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Journal of Environmental Biology

pISSN: 0254-8704 ; eISSN: 2394-0379 ; CODEN: JEBIDP

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        Abstract - Issue Jan 2008, 29 (1)                                                                                                             Back


Do we need to examine the quantitative data obtained from toxicity

studies for both normality and homogeneity of variance?

Katsumi Kobayashi*1, K. Sadasivan Pillai2, Yuki Sakuratani1, Masaya Suzuki3 and Wang Jie4

1National Institute of Technology and Evaluation (NITE), 2-49-10 Nishihara, Shibuya-ku, Tokyo, 151-0066, Japan

2Orchid Research Laboratories Ltd., R & D Centre, Plot No. 476/14, Old Mahabalipuram Road, Sholinganallur, Chennai - 600 119, India

31st Department of Pathology, Hamamatsu University, School of Medicine, 1-20-1, Handayama, Hamamatsu, Shizuoka 432-8012, Japan

4Pesticide Safety Evaluation Center, Shenyang Research Institute of Chemical Industry, No. 8 Shenliao Donglu,

Shenyang Lianing Province 110021, People’s Republic of China

(Received: August 16, 2006 ; Revised received: March 20, 2007 ; Accepted: April 25, 2007)

Abstract: Most of the statistical techniques used to evaluate the data obtained from toxicity studies are based on the assumption that the data show a normal distribution and homogeneity of variance. Literature review on toxicity studies on laboratory animals reveals that in most of the cases homogeneity of variance alone is examined for the data obtained from these studies. But the data that show homogeneity of variance need not always show a normal distribution. In fact, most of the data derived from toxicity studies, including hematological and biochemical parameters show a non-normal distribution. On examining normality of data obtained from various toxicity studies using different normality tests, we observed that Shapiro-Wilk test is more appropriate than Kolmogorov-Smirnov test, Lilliefors test, the normal probability paper analysis and Chi square test. But there are situations, especially in the long-term toxicity studies, where normality is not shown by one or more than one of the dosage groups. In this situation, we propose that the data may be analyzed using Dunnett multiple comparison test after excluding the data of the groups that do not show normality. However, the biological relevance of the excluded data has to be carefully scrutinized. We also observed that the tendency of the data to show a normal distribution seems to be related to the age of the animals. Present paper describes various tests commonly used to test normality and their power, and also emphasizes the need of subjecting the data obtained from toxicity studies to both normality and homogeneity tests. A flow chart suggesting the statistical techniques that may be used for both the types of data showing a normal or non-normal distribution is also proposed.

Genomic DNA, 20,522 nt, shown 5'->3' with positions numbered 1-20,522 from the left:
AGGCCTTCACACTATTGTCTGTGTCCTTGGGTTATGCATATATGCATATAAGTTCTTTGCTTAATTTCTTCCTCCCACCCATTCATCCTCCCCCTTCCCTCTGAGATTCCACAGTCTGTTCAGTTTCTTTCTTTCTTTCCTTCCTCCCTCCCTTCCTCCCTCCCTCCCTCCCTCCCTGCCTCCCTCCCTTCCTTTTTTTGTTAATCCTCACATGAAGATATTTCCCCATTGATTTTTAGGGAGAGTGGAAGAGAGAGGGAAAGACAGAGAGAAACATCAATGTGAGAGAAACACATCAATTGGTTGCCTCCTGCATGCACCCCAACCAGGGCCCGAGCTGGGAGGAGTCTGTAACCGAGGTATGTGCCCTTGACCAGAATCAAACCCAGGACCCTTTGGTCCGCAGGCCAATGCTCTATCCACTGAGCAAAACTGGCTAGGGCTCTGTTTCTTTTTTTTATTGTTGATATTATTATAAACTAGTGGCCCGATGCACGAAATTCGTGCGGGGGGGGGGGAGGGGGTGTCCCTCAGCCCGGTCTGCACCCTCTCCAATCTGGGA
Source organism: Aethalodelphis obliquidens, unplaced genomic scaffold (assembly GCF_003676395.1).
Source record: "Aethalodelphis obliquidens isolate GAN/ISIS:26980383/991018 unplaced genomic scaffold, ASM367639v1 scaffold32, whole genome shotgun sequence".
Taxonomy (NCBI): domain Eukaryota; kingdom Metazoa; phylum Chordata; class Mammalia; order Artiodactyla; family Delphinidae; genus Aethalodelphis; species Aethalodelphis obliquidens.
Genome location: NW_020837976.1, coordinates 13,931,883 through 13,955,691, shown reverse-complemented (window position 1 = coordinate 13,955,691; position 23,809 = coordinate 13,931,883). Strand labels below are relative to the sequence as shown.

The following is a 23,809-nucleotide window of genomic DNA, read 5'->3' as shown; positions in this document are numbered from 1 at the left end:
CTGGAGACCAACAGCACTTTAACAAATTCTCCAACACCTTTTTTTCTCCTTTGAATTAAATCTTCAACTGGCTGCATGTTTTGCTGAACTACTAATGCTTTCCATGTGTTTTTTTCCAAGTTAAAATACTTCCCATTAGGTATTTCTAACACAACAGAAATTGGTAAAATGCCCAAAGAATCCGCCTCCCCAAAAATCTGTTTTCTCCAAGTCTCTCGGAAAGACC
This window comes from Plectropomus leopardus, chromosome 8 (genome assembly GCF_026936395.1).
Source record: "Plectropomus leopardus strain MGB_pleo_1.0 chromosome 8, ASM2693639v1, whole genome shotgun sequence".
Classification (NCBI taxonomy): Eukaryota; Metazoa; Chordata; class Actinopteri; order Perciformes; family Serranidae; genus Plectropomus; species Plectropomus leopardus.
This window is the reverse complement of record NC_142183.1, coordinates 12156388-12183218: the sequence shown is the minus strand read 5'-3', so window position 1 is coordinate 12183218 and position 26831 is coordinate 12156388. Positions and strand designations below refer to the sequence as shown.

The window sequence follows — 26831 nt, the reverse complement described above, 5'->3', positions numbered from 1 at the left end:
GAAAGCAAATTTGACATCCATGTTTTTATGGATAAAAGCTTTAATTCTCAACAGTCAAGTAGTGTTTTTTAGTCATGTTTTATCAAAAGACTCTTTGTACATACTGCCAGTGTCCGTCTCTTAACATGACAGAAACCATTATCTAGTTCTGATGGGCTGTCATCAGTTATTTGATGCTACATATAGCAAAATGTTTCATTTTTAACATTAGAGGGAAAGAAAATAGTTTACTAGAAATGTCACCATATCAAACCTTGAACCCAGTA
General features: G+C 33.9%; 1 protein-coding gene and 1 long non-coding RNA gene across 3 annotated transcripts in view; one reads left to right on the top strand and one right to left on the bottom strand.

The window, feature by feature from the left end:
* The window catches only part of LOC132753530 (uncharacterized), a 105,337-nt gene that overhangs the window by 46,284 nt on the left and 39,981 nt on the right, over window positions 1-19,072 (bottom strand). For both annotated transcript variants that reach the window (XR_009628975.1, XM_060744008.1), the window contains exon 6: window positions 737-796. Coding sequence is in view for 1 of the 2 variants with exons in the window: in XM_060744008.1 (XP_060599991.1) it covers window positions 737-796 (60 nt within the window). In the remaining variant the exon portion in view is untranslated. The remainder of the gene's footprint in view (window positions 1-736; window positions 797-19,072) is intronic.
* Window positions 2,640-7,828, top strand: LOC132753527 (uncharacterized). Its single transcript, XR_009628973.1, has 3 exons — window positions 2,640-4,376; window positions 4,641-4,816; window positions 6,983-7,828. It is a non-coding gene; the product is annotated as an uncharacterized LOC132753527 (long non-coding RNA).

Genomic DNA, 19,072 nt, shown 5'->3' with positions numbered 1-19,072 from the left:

Key words:   Shapiro-Wilk test, Normality, Normal distribution, Toxicity study, Homogeneity of variance


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